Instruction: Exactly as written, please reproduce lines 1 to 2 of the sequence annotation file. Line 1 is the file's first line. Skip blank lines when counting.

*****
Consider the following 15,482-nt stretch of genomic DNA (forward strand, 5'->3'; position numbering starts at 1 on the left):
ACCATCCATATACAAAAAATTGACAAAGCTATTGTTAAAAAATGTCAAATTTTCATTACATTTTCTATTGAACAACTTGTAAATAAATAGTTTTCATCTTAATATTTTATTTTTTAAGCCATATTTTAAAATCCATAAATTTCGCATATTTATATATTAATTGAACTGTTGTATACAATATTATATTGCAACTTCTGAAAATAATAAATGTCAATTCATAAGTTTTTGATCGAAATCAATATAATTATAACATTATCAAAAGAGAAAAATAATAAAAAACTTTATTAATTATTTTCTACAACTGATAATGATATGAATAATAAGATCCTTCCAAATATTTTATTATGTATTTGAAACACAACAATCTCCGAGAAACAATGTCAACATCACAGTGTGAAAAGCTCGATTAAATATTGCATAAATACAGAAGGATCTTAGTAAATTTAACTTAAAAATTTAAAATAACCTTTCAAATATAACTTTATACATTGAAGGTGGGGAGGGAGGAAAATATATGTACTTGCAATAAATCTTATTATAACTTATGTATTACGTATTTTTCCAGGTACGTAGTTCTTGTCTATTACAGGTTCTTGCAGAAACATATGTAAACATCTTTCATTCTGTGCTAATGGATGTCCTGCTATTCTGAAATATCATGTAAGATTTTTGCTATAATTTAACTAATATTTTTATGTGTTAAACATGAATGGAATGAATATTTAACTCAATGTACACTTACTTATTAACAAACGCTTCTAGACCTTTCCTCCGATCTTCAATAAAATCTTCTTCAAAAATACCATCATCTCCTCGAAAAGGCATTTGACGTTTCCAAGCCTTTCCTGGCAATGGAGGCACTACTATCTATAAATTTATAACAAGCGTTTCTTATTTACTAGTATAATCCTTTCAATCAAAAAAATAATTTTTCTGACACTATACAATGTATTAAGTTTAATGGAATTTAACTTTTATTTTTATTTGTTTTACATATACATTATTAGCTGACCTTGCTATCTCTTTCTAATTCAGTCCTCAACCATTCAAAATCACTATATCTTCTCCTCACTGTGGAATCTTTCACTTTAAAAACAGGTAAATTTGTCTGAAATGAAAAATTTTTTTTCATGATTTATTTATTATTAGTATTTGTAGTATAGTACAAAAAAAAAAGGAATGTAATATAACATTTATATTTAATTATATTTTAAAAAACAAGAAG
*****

Consider the following 15,482-nt stretch of genomic DNA (forward strand, 5'->3'; position numbering starts at 1 on the left):
ACCATCCATATACAAAAAATTGACAAAGCTATTGTTAAAAAATGTCAAATTTTCATTACATTTTCTATTGAACAACTTGTAAATAAATAGTTTTCATCTTAATATTTTATTTTTTAAGCCATATTTTAAAATCCATAAATTTCGCATATTTATATATTAATTGAACTGTTGTATACAATATTATATTGCAACTTCTGAAAATAATAAATGTCAATTCATAAGTTTTTGATCGAAATCAATATAATTATAACATTATCAAAAGAGAAAAATAATAAAAAACTTTATTAATTATTTTCTACAACTGATAATGATATGAATAATAAGATCCTTCCAAATATTTTATTATGTATTTGAAACACAACAATCTCCGAGAAACAATGTCAACATCACAGTGTGAAAAGCTCGATTAAATATTGCATAAATACAGAAGGATCTTAGTAAATTTAACTTAAAAATTTAAAATAACCTTTCAAATATAACTTTATACATTGAAGGTGGGGAGGGAGGAAAATATATGTACTTGCAATAAATCTTATTATAACTTATGTATTACGTATTTTTCCAGGTACGTAGTTCTTGTCTATTACAGGTTCTTGCAGAAACATATGTAAACATCTTTCATTCTGTGCTAATGGATGTCCTGCTATTCTGAAATATCATGTAAGATTTTTGCTATAATTTAACTAATATTTTTATGTGTTAAACATGAATGGAATGAATATTTAACTCAATGTACACTTACTTATTAACAAACGCTTCTAGACCTTTCCTCCGATCTTCAATAAAATCTTCTTCAAAAATACCATCATCTCCTCGAAAAGGCATTTGACGTTTCCAAGCCTTTCCTGGCAATGGAGGCACTACTATCTATAAATTTATAACAAGCGTTTCTTATTTACTAGTATAATCCTTTCAATCAAAAAAATAATTTTTCTGACACTATACAATGTATTAAGTTTAATGGAATTTAACTTTTATTTTTATTTGTTTTACATATACATTATTAGCTGACCTTGCTATCTCTTTCTAATTCAGTCCTCAACCATTCAAAATCACTATATCTTCTCCTCACTGTGGAATCTTTCACTTTAAAAACAGGTAAATTTGTCTGAAATGAAAAATTTTTTTTCATGATTTATTTATTATTAGTATTTGTAGTATAGTACAAAAAAAAAAGGAATGTAATATAACATTTATATTTAATTATATTTTAAAAAACAAGAAG